Graduate students receive travel awards from the Society of Toxicology to present research

Laila Al-Eyrani received a travel award from the Society of Toxicology to present her research,  Laila is a PhD candidate working under the direction of Dr. J. Christopher States.

Wei-Yang (Jeremy) Chen received a travel award from the Society of Toxicology to present his research.  Jeremy is a PhD candidate working under the direction of Dr. Swati Joshi-Barve.

Dominique Jones Receives Two National Awards

We are very proud to announce that Pharmacology and Toxicology PhD candidate Dominique Jones recently has received two major national scientific awards.

  • Underrepresented Graduate Student Travel Award to attend the American Society for Pharmacology and Experimental Therapeutics meetings at the Annual Meeting at Experimental Biology April 2016 in San Diego, CA.
  • American Association for Cancer Research (AACR) Minority Scholar in Cancer Research Award to attend the AACR Annual Meeting  April 2016 in New Orleans, Louisiana.

Dominique is pursuing her dissertation research in the laboratory of Dr. La Creis Kidd, Associate Professor of Pharmacology & Toxicology and Our Highest Potential Endowed Chair in Cancer Research.

UofL residents complete another successful fellowship match

Trend of near perfection in fellowship matches continues with the Class of 2016.
UofL residents complete another successful fellowship match

Many members of the of the UofL Internal Medicine Residency Program seeking fellowship appointments were matched successfully for the 2016-2017 academic year.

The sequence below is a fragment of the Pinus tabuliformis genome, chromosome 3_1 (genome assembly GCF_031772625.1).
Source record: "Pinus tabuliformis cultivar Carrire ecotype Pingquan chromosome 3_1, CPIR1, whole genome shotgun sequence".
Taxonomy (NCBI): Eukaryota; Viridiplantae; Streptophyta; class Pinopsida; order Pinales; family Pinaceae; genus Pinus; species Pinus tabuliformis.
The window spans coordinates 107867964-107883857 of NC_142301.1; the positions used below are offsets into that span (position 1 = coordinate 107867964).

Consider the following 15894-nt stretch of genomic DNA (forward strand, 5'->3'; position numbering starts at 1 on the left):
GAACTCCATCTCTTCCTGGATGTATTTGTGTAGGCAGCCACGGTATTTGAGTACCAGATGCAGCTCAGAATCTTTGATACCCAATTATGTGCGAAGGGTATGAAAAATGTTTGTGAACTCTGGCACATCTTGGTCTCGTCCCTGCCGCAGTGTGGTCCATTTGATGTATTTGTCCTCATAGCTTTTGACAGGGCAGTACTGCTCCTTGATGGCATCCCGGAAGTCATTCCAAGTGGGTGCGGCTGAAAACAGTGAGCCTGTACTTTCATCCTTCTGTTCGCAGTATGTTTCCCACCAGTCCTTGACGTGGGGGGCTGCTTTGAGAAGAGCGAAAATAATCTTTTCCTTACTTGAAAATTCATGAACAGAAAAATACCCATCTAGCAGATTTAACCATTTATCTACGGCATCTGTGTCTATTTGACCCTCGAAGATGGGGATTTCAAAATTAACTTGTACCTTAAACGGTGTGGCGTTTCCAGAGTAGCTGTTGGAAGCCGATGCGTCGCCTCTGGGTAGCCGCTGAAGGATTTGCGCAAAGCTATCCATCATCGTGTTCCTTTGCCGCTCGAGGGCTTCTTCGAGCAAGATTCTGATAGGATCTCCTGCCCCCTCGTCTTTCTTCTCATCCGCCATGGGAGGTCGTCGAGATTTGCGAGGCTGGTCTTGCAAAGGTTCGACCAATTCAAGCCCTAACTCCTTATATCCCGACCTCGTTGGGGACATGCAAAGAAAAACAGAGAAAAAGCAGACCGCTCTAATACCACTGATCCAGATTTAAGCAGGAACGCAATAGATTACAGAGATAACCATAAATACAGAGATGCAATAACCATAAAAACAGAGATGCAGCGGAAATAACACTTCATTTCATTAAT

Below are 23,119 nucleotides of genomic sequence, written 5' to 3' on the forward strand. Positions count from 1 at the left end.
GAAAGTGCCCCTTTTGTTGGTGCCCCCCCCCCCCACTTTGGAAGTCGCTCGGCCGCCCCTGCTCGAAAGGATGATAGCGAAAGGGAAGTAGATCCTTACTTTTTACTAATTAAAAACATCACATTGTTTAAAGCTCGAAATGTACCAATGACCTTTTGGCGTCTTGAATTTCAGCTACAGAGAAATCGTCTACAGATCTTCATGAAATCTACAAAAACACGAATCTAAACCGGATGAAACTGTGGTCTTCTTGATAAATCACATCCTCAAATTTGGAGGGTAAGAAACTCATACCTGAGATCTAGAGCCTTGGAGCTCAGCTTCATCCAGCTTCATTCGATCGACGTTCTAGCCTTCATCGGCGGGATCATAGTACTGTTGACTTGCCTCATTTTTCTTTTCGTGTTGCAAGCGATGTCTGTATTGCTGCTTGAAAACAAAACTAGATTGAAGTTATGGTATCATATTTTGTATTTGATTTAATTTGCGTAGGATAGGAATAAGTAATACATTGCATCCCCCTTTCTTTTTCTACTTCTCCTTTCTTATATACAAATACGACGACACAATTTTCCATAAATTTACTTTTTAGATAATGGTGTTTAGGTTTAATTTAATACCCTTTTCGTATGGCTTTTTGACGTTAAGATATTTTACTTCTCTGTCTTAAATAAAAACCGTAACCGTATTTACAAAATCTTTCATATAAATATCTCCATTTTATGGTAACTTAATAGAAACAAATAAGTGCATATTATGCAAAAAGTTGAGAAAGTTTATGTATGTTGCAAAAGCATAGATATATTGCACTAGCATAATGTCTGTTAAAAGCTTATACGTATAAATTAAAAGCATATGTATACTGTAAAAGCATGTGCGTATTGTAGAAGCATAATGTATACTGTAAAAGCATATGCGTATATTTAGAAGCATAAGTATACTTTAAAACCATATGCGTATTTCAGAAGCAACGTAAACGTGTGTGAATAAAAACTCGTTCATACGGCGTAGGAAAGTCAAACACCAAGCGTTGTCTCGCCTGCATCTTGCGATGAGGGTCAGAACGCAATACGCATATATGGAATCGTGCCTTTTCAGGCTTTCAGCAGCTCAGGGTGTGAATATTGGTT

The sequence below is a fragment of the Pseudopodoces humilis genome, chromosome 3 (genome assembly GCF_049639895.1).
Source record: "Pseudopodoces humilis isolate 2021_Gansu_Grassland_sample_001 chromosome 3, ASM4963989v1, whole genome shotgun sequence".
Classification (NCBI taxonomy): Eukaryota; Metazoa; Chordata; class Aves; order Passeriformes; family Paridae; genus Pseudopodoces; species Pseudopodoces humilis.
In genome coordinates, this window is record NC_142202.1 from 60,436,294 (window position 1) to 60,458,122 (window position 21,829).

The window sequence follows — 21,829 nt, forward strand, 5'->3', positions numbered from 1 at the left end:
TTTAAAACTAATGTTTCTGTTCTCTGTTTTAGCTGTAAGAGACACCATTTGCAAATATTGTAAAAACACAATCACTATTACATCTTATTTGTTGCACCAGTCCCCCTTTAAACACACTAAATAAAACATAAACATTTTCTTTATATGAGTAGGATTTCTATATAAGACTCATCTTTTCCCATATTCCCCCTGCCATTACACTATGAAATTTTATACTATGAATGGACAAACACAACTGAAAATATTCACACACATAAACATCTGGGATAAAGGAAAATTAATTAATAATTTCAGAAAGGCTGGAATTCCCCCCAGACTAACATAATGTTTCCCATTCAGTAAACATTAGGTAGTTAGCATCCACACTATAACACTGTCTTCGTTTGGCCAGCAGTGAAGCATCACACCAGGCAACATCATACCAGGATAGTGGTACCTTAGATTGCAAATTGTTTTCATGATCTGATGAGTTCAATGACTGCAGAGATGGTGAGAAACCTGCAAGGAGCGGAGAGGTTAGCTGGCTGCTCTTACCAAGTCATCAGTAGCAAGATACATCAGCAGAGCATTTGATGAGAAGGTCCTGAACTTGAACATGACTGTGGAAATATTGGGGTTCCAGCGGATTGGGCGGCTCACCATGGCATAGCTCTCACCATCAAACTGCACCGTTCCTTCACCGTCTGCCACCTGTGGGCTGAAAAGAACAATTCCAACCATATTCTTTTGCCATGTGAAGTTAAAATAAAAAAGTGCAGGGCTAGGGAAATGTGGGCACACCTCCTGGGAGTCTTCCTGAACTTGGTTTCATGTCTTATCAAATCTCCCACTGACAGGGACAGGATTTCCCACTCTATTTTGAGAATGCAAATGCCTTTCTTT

Several members of the University of Louisville Internal Medicine Residency Program seeking fellowship appointments following their graduation in 2016 were recently matched successfully, including three who will continue their training at UofL.

"I am extremely proud of our residents," Dr. Jennifer Koch, director of the UofL Internal Medicine Residency Program said. "I know the hard work and dedication – hours and hours of research, scholarship, and clinical effort – it takes for them to be successful in this endeavor. I have no doubt that they will represent our residency program extremely well in their roles as fellows."

Over the past four years, nearly all of the program's internal medicine residents have successfully matched into their choice of fellowship.

"Our trainees are pursuing further training at great programs all over the country," Dr. Jesse Roman, Chairman of the UofL Department of Medicine said. "This speaks to the high quality of the education provided by our faculty and the top notch experiences they participate in during their residency training. The training provided at UofL to our up-and-coming physicians is second to none."

Those from The University of Louisville who matched for 2016-2017 include:

Doctor
Specialty
Institution

Robert Burkes

Dmitry Familtsev

Zeeshan Hussain

Andrew Lally

Kimberly Leake

Amanda Lewis

Chirag Patel

Alison Smith

Gregg Wendorf

Pulmonary/Critical Care

Cardiology

Cardiology

Palliative Medicine

Palliative Medicine

Allergy/Immunology

Gastroenterology